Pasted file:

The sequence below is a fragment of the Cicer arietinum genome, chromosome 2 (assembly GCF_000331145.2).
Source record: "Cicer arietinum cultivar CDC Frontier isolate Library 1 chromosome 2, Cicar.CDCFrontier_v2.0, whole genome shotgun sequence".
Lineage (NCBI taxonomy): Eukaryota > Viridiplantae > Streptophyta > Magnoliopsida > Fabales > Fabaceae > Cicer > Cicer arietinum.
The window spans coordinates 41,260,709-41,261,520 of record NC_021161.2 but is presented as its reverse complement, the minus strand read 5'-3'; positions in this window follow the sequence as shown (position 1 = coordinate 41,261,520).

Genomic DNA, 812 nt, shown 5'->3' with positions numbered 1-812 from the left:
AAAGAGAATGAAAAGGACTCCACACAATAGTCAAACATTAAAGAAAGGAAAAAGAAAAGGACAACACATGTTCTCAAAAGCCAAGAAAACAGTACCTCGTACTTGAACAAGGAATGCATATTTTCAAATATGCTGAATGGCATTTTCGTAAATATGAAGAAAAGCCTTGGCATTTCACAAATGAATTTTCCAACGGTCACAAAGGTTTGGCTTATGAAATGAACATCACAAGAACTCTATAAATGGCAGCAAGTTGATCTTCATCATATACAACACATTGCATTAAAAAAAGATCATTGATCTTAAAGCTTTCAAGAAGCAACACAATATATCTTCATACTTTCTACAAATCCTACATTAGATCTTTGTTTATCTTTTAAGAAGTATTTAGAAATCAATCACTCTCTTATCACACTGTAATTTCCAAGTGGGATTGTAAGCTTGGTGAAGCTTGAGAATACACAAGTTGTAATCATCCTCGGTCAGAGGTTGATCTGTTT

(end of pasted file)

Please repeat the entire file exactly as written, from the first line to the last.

The sequence below is a fragment of the Cicer arietinum genome, chromosome 2 (assembly GCF_000331145.2).
Source record: "Cicer arietinum cultivar CDC Frontier isolate Library 1 chromosome 2, Cicar.CDCFrontier_v2.0, whole genome shotgun sequence".
Lineage (NCBI taxonomy): Eukaryota > Viridiplantae > Streptophyta > Magnoliopsida > Fabales > Fabaceae > Cicer > Cicer arietinum.
The window spans coordinates 41,260,709-41,261,520 of record NC_021161.2 but is presented as its reverse complement, the minus strand read 5'-3'; positions in this window follow the sequence as shown (position 1 = coordinate 41,261,520).

Genomic DNA, 812 nt, shown 5'->3' with positions numbered 1-812 from the left:
AAAGAGAATGAAAAGGACTCCACACAATAGTCAAACATTAAAGAAAGGAAAAAGAAAAGGACAACACATGTTCTCAAAAGCCAAGAAAACAGTACCTCGTACTTGAACAAGGAATGCATATTTTCAAATATGCTGAATGGCATTTTCGTAAATATGAAGAAAAGCCTTGGCATTTCACAAATGAATTTTCCAACGGTCACAAAGGTTTGGCTTATGAAATGAACATCACAAGAACTCTATAAATGGCAGCAAGTTGATCTTCATCATATACAACACATTGCATTAAAAAAAGATCATTGATCTTAAAGCTTTCAAGAAGCAACACAATATATCTTCATACTTTCTACAAATCCTACATTAGATCTTTGTTTATCTTTTAAGAAGTATTTAGAAATCAATCACTCTCTTATCACACTGTAATTTCCAAGTGGGATTGTAAGCTTGGTGAAGCTTGAGAATACACAAGTTGTAATCATCCTCGGTCAGAGGTTGATCTGTTT